I still kept Bradbury’s novel for several more days before placing it with my used plates and glasses. When the next meal came, a novel was with it. And I devoured it and placed it with my used plates and glasses and so began my routine. Once the book was in French, a language I did not know. Instead of returning it immediately, I read it aloud and it became my companion, the sing-songy words.

Before I finished it, another novel appeared. It was in English, and I understood I was being allowed to retain the French book as some sort of Crusoe-like companion or the volleyball Wilson in that Tom Hanks movie.

There seemed to be no rhyme or reason to the books. Old. New. Hemingway. Austen. Some I’d read before, others I hadn’t. Jane Eyre was one of the former. I’d read it a few times and always loved the ending. As I devoured it in this horrible place, though, I realized that Mr. Rochester was a brute.

Each word I knew and knew again. How his eyes and other parts of him to Jane Eyre “were more than beautiful to me; they were full of an interest, an influence that quite mastered me,—that took my feelings from my own power and fettered them in his.”

But, yes, over time, I was not so assured in my opinion of him and of the governess. “You elf,” he calls her. “My lamb, my pet lamb,” likely as not to forever treat her so. Protected from the wolf, but to what fate?

Instead, I read again and again about Jane Eyre’s rescue in the moors. The Rivers. St. John. But mostly the Rivers sisters. How they rescued her and took her under their wings. How I would have taken that money and let St. John go wherever he was doing his missionary work and go with the (newly rich) Rivers girls to some oasis. Perhaps the south of France. It wouldn’t matter where we went as long as we went together.

I refused to put Jane Eyre—the book—on the lower level of the table. If I had one book to keep, this would be it. I must have read about the meeting of Jane and the Rivers a half-dozen times and it got to the point where I didn’t bother to follow her return to Thornfield Hall. How pat I found that romance to be with each rereading.

I cannot say for how long this went on, but sometime later a new book appeared though I’d not returned the Eyre. And the routine continued, excepting I would alternate my reading between Eyre and whatever book was also provided. Sometimes I read snippets of the French novel aloud simply to hear the flow of its words.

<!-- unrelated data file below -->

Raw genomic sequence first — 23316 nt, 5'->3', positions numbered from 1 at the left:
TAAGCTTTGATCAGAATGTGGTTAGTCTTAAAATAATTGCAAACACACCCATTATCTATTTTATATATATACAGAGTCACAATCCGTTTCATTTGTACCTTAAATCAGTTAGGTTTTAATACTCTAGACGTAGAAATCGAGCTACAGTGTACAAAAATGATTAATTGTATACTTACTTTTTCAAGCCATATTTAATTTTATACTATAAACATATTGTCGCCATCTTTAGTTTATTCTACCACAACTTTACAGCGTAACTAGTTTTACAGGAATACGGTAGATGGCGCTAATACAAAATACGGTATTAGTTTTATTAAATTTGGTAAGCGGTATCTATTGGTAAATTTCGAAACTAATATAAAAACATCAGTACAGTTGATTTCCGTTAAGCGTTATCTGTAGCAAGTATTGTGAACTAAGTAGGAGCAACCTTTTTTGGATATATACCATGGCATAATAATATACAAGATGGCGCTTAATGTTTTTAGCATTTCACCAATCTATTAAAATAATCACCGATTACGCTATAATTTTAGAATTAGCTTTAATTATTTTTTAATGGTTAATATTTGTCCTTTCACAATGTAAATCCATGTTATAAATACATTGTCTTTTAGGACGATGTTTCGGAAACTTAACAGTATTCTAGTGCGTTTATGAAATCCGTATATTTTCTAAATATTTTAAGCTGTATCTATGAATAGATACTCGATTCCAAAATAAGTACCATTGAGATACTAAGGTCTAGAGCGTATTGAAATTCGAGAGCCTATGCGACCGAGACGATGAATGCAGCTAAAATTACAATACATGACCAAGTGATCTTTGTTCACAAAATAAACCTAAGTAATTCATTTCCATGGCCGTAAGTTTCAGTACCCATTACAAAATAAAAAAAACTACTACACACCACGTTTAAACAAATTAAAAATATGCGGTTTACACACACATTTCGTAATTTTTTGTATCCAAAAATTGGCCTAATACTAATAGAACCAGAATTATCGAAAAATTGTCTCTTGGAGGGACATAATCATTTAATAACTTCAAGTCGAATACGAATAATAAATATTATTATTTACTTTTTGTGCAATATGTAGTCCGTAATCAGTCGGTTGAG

Thus was my routine. Day in. Day out.

Except when the lights went off. When it first happened perhaps a week after my arrival, I did not understand. It was suddenly dark for the first time since I was brought there (when the room was pitch black). I heard the door open and felt hard hands on my arms and was forced down to the bed. My ankles were placed in cuffs and the cuffs were attached to the foot of the bed. Cuffs were placed on my wrists, and my arms were clasped to the head of the bed.

I screamed and screamed but was ignored and I felt a needle in my arm and realized that I was not being injected with anything but that my blood was being drawn. I cannot say how much but it was drawn, and I was released with military precision and as soon as the door closed behind however many came to take my blood the lights were on again and I was nearly blinded by their cruel brightness.

So my life became.

The story went back to how the narrator found herself in this dystopian nightmare. Being deceived by someone she trusted and waking up in this hellhole, having no one who would care if she disappeared from the face of the earth, as for all intents and purposes she had. It ended:

I recalled little more of what happened to me before I awoke in a plush four-poster bed, naked and covered in a comforter. I had to climb down it was so high. There was a light robe across the foot of the bed, and I put it on and tied its belt. The room was painted in a light yellow with white trim, including a strip of wainscoting. The curtains were closed, but it was light enough to see, and when I opened them, I found a pair of French doors.

They opened inward and there was an iron railing that went to my chest and from there I saw what I knew was a Parisian street, une rue Parisienne, and the traffic—cars and people—was moving as if it were the most normal thing in the world, me looking down at it all.

A tray was on the dresser, a dresser in what I thought was the Louis XIV style in a cream color with gold trim and an oval mirror attached of the same design and on that tray were a cup and saucer and a silver coffee pot and matching creamer and sugar. A linen napkin with a narrow raspberry border was beneath a knife and spoon, and a fresh baguette lay across the tray, with several pats of butter on a small plate and some type of strawberry confection on a separate one.

I broke off a large piece of the bread and ate it with neither the butter nor the preserves. It tasted fresh from a boulangerie, and I quickly followed it with dense black coffee I’d poured. I could not help looking into the mirror, and the face that looked back at me was very much the face I saw when I last looked into a mirror, I did not know how long ago, except the eyes were more drawn and the cheeks were shallower.

Within minutes, I lay in the large tub in the warm water and only lifted myself when the water turned cool. I dried myself off with a large, white towel and wrapped myself in a terry cloth robe that was warm.